It would be cynical of me to put only one side of the story, Moss also explained

Of those below age 55 around 85% of our book don’t have exit fees. We have to bear in mind there are different charging mechanisms for life company products, and historically exit fees are there to recoup the initial cost of the policy. They do run off over time and a lot of our policies are now a lot lower.

What we are doing on an ongoing basis is looking at the value for money of our products and exit fees are only part of the picture – we have to bear in mind with a lot of the older products many have guarantees. So it is not quite as straightforward as looking at the charges; it is a combination of both the benefit and the charges.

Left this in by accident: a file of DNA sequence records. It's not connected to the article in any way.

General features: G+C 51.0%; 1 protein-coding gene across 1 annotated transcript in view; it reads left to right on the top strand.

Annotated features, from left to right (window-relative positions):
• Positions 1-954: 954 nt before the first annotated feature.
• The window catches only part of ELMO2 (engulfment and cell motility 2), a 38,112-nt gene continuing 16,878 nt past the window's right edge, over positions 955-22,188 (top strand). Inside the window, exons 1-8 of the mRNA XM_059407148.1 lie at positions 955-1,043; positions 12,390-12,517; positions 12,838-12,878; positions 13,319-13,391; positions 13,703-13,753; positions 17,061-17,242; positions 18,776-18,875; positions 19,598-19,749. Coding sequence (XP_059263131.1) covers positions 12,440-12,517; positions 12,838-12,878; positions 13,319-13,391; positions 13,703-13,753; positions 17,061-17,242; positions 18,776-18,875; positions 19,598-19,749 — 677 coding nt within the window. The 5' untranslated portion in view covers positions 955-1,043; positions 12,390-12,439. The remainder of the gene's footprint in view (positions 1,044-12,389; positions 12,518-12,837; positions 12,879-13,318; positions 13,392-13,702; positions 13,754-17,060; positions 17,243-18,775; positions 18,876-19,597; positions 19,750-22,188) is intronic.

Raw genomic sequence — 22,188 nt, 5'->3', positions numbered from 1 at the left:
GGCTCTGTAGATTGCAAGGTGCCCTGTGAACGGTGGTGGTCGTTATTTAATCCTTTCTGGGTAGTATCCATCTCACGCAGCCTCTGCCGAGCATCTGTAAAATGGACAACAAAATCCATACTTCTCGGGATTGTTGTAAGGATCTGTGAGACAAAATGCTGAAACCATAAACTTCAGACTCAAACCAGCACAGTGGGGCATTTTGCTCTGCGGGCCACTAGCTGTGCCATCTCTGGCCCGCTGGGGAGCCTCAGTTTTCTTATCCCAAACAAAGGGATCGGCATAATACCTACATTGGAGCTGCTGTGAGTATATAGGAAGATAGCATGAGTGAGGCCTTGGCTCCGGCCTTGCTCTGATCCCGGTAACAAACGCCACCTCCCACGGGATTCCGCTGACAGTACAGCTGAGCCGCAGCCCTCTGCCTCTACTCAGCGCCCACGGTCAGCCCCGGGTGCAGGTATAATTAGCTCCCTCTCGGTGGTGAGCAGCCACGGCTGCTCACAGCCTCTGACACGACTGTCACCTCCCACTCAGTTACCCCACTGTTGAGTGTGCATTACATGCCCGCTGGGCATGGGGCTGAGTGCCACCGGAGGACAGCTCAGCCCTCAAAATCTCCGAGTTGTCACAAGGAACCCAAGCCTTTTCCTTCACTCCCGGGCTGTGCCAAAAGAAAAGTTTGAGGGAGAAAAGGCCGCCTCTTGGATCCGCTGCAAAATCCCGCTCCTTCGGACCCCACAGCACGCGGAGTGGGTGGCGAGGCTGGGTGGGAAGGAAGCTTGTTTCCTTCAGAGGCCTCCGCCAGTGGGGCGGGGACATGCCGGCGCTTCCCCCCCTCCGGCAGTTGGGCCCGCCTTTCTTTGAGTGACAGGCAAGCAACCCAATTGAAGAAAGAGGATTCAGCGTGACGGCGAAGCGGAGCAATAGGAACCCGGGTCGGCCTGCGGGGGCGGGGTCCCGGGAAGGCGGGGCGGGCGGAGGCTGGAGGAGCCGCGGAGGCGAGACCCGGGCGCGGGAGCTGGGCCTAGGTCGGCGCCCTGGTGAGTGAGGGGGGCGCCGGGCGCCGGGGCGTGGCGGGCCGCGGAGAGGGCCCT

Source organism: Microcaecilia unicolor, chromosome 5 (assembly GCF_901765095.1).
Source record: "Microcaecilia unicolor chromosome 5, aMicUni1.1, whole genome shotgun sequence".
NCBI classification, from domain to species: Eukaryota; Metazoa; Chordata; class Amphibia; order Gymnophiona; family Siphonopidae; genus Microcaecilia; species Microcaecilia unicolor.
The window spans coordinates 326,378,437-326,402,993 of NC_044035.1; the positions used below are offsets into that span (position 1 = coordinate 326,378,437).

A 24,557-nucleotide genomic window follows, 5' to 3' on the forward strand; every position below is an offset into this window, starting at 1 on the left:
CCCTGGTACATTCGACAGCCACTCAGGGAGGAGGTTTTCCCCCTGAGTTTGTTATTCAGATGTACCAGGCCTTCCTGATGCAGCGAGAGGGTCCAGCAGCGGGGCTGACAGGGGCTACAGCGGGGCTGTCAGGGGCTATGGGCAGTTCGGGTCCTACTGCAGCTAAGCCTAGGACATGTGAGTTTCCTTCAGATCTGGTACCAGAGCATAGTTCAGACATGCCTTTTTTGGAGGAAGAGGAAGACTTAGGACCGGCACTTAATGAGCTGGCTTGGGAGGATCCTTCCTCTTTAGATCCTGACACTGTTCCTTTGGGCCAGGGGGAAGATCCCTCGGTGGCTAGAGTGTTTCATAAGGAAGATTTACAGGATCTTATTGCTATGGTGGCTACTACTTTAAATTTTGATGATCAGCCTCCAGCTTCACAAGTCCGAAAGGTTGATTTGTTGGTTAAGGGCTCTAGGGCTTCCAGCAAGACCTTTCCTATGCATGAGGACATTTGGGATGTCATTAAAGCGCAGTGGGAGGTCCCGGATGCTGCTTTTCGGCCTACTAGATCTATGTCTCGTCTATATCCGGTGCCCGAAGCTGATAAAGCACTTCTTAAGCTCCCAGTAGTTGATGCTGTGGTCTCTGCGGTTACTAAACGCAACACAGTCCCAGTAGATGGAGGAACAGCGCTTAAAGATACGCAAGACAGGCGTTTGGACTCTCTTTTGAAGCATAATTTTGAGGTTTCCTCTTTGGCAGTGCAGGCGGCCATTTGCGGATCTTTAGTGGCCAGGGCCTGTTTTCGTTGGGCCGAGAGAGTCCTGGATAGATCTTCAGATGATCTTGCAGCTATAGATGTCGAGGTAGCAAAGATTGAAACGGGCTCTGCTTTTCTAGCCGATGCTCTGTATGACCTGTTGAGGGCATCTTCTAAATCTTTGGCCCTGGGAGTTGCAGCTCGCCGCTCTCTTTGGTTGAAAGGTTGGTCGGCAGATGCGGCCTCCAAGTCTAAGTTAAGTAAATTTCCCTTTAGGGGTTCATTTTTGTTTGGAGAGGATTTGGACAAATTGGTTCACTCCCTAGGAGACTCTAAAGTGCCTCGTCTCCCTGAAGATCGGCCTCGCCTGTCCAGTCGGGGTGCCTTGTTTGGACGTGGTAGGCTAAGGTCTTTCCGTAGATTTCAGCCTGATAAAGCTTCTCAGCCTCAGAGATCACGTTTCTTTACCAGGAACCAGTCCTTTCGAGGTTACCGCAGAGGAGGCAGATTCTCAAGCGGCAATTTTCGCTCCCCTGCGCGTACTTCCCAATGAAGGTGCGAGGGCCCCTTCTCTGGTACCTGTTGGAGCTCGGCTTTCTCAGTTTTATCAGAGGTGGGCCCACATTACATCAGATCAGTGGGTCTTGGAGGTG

The reality is that without a lot of help, the consumer is in no position to take any decision at all. A carrot of “value” is dangled – while the old horse is being whipped from behind with lashes of charges. Maybe – if he gets to journey’s end – that carrot will be the horses’s, but will the pain on the way be worth it?

carrot stick horse

This is not a picture that brings to mind “treating customers fairly”.

What is needed.

Phoenix should know all about “nudge theory” and the power of inertia. After all, it’s Peterborough HQ shares premises with NEST!

There are two good outcomes for Phoenix – with regards its back book

  1. Policyholders who stay , stay happily, content in the knowledge that they are being treated fairly and with information to prove it
  2. Disgruntled policyholders are allowed to leave gracefully and do not create the bad headlines that Phoenix are currently getting.

Pension Bee, which has done as much as anyone to highlight the wicked charges meted out to some of the 15% mentioned by Andy Moss, are the first to applaud the £68m provision in the 2018 results to meet the write offs from people taking charges.